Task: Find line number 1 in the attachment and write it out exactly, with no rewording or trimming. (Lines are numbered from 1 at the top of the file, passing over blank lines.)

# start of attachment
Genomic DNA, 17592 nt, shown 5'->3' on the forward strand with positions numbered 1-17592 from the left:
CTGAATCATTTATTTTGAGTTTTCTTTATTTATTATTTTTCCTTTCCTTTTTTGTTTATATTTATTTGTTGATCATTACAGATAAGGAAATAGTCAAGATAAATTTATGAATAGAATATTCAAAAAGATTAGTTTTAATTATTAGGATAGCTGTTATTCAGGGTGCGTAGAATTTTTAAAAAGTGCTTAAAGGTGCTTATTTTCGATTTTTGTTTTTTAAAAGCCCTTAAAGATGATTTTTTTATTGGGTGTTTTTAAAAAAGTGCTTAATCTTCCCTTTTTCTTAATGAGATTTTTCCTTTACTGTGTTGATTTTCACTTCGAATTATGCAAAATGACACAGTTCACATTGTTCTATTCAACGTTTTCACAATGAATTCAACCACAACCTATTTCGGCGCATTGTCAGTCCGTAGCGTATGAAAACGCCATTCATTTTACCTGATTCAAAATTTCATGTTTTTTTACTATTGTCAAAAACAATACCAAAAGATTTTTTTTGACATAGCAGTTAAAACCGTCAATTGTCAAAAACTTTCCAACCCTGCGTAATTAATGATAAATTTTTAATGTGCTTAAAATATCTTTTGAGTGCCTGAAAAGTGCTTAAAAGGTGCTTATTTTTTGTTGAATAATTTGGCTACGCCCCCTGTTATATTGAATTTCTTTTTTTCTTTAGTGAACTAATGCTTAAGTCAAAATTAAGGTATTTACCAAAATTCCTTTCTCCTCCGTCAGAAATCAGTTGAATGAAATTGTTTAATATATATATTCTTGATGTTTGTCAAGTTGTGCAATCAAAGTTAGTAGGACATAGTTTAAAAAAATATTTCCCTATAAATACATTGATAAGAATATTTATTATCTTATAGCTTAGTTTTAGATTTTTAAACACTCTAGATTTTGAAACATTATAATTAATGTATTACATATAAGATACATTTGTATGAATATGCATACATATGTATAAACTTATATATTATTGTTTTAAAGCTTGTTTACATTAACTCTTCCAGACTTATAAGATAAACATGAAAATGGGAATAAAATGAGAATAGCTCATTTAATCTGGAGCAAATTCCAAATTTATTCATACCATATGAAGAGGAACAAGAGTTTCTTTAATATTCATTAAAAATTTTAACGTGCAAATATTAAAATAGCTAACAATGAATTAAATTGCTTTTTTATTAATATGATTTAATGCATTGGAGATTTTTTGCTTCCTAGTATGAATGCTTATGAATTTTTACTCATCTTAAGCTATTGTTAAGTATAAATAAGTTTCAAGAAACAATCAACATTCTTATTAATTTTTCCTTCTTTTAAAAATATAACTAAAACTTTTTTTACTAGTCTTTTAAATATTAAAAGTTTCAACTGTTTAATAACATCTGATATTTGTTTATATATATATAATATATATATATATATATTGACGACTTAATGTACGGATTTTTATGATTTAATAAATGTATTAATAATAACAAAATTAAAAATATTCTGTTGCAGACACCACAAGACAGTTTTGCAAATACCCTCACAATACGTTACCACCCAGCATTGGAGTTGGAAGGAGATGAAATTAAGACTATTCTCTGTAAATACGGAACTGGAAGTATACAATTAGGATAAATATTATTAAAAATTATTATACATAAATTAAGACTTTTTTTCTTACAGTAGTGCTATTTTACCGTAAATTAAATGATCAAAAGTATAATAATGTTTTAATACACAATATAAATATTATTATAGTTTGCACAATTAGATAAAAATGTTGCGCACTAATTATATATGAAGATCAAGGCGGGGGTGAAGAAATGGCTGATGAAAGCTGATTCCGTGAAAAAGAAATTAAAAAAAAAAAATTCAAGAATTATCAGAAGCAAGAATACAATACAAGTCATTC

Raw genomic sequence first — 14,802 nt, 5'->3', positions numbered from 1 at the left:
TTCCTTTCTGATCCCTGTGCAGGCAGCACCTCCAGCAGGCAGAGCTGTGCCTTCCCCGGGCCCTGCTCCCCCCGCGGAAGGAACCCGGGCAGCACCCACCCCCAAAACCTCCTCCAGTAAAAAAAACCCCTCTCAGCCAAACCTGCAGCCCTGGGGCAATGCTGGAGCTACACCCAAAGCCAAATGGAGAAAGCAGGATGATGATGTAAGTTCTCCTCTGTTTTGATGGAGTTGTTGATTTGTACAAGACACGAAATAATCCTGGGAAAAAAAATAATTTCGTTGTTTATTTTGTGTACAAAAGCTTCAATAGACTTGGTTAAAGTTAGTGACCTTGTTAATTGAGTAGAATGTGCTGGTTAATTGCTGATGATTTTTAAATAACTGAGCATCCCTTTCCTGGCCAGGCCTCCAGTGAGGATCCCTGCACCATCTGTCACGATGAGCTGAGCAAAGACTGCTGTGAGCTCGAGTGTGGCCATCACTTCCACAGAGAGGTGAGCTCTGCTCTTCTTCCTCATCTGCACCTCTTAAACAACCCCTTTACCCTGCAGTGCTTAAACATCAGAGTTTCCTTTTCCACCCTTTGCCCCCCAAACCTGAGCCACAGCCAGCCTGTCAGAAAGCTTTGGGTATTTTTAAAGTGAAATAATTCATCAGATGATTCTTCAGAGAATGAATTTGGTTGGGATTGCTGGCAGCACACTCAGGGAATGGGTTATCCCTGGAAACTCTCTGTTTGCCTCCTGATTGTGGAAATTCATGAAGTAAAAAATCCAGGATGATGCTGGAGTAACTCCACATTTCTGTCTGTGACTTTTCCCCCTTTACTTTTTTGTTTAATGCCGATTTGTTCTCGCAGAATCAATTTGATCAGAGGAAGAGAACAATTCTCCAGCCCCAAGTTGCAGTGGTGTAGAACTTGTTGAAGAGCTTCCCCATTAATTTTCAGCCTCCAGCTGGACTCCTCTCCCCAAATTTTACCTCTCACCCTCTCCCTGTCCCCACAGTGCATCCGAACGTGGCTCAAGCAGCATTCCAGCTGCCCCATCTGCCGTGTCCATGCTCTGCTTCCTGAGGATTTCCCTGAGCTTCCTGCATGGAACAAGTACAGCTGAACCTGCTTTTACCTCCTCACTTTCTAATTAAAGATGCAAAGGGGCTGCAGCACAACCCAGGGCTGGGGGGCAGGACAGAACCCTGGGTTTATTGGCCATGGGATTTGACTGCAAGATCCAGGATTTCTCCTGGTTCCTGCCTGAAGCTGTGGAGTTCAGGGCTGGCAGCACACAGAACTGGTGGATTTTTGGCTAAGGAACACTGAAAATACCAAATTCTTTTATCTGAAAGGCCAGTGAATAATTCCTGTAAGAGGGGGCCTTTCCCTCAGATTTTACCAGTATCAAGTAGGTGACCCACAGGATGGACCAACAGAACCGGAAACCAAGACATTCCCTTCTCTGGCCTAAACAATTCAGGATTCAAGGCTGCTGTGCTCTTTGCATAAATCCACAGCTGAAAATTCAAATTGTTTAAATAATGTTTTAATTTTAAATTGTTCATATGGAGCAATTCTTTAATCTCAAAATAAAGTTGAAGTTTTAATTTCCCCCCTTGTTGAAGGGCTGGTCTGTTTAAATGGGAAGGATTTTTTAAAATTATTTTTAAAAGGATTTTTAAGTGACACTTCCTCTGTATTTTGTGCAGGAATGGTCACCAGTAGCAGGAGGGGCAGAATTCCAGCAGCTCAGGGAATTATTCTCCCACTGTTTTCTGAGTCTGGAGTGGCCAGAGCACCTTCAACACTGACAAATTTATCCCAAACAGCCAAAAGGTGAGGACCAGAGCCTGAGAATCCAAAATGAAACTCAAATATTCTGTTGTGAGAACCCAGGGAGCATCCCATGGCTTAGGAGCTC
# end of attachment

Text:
Genomic DNA, 17592 nt, shown 5'->3' on the forward strand with positions numbered 1-17592 from the left: